In the centenary year of Stravinsky’s ‘The Rite of Spring’, London is witnessing revivals of several works that caused riots. Now, as part of its excellent Dancing around Duchamp season, the Barbican presents Cheek By Jowl’s French language version of ‘Ubu Roi’, the 1893 play by Alfred Jarry that caused a ruckus on its debut.
The scatological and the avant-garde have always had a close connection – two and a half decades later Duchamp would celebrate this with his infamous ‘Fountain’. But in ‘Ubu Roi’ it is marked simply by the opening word, ‘Merdre’.
At first there’s no suggestion of ‘shit’ in the obscenely tasteful symphony of beige that greets us in Nick Ormerod’s design of a simultaneously minimalist yet opulent petit bourgeois drawing room.
Christophe Grégoire’s Père Ubu is the sophisticated gent, awaiting the arrival of his guests for the dinner-party he is hosting with Camille Cayol’s flirtatiously elegant Mère Ubu. Yet hunched on the sofa, like some Oedipal parasite, is their teenage son. He has opened the action by taking us on a video tour of the home, entertaining us with close-ups of the household’s hidden dirty secrets (the stain on the bedsheet, the speck of shit on the loo seat).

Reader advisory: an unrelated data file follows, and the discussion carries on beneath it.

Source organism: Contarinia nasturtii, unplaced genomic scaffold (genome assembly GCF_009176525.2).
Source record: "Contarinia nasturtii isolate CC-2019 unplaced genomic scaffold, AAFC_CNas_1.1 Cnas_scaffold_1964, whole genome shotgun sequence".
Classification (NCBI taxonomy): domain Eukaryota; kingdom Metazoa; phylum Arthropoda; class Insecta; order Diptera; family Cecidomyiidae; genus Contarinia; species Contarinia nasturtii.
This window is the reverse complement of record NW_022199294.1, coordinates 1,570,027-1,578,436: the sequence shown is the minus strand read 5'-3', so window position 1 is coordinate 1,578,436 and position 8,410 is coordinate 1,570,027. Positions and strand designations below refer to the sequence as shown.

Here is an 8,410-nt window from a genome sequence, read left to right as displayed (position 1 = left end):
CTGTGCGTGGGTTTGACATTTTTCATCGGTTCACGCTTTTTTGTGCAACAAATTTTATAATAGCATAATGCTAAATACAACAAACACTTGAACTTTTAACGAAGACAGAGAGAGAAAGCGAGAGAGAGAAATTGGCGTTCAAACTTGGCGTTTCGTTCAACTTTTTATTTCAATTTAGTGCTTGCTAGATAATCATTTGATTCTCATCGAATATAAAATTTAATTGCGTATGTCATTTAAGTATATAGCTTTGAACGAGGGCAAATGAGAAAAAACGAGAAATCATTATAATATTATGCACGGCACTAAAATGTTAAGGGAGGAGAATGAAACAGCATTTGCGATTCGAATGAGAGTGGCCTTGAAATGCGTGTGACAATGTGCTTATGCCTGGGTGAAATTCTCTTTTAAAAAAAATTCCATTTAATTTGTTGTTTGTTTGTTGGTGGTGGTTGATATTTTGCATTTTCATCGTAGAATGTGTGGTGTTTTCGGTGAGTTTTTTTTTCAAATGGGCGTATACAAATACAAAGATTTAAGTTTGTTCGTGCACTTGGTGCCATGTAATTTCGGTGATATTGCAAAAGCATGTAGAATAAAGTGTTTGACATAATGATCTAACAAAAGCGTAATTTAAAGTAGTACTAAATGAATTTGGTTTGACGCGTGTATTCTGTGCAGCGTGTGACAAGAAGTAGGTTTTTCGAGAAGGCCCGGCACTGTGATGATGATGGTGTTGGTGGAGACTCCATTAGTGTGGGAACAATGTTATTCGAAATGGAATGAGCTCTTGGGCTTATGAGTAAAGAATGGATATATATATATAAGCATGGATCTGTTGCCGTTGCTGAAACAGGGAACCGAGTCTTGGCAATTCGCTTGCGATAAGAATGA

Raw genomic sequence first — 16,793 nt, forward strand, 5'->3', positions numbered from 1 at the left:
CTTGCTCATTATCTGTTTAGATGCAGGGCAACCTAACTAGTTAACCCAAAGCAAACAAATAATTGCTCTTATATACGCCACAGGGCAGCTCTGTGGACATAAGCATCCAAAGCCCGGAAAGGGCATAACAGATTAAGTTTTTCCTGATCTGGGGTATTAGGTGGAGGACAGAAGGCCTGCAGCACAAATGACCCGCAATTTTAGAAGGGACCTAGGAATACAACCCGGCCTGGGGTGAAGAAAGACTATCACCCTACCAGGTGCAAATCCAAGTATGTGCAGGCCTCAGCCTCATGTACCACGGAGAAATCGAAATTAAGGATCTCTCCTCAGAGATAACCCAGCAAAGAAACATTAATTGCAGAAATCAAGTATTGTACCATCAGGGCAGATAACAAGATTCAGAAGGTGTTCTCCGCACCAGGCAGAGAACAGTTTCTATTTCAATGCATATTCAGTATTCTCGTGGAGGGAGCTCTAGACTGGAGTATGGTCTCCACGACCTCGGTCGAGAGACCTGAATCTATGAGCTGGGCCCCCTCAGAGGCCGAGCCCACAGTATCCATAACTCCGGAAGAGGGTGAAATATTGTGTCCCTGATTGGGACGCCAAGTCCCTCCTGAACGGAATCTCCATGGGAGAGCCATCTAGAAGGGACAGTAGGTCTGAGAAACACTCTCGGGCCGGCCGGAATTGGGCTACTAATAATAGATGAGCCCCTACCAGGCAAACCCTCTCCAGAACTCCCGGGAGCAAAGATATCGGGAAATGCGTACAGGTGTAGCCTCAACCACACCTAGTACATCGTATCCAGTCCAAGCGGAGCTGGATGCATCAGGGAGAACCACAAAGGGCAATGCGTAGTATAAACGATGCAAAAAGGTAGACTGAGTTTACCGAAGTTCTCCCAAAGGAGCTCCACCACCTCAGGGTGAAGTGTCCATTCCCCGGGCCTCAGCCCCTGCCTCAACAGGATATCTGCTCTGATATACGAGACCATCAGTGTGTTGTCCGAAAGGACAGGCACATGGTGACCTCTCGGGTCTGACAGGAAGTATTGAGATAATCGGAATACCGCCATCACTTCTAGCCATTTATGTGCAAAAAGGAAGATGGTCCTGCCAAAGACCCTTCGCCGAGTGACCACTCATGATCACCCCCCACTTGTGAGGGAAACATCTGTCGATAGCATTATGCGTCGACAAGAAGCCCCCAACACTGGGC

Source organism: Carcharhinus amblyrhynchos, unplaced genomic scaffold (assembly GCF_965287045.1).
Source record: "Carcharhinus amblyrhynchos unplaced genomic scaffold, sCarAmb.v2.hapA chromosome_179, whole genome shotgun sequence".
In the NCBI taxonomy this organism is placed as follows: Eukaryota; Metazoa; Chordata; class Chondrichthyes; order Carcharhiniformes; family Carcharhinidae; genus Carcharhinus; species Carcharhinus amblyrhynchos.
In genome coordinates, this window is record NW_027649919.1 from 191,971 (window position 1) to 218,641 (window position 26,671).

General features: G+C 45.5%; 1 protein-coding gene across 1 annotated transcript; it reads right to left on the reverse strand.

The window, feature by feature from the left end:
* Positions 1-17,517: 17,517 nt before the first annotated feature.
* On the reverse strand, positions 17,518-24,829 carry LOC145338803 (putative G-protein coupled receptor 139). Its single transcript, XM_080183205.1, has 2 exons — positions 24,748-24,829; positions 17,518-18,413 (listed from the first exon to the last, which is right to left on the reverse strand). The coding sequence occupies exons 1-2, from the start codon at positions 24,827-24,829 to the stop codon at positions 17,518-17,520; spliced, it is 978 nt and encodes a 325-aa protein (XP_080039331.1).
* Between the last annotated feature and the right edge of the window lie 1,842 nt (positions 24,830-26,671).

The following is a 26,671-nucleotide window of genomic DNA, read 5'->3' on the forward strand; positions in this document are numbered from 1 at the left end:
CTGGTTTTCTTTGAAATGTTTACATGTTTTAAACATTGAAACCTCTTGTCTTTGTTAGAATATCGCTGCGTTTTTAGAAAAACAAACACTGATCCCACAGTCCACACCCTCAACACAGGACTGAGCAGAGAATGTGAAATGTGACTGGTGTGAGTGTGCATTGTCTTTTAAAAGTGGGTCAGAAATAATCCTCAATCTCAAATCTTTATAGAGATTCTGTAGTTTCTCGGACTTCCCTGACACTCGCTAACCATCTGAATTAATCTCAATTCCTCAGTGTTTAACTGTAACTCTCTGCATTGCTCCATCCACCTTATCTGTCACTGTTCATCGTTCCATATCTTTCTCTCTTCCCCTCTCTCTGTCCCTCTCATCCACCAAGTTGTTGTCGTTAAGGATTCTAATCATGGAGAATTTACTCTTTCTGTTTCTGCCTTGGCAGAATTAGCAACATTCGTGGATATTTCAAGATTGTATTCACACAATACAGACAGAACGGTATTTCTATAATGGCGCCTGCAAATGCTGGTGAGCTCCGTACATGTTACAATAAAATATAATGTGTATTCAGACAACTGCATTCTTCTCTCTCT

With a shift of light, we see the household through his eyes: suddenly the sophisticated dinner party hosts metamorphose into the grotesque power-grabbing Père et Mère Ubu, nineteenth-century heirs to Shakespeare’s tyrants.
From Seneca’s ‘Thyestes’ to Luis Buñuel’s ‘The Exterminating Angel’, the dinner party has always been a rich context in which to examine civilisation’s underlying savagery. The brilliance of Declan Donnellan’s production is to use it to remind us of the bourgeois complacence against which Jarry (himself a teenager when he first developed the idea) was rebelling.
The ensuing use of kitchen and other household implements to act out the executions and massacres that Ubu instigates is nothing short of ingenious. And a warning – if you like ice-cream boules, after the eye-gouging scene, it might be a while till you can eat them again. Rachel Halliburton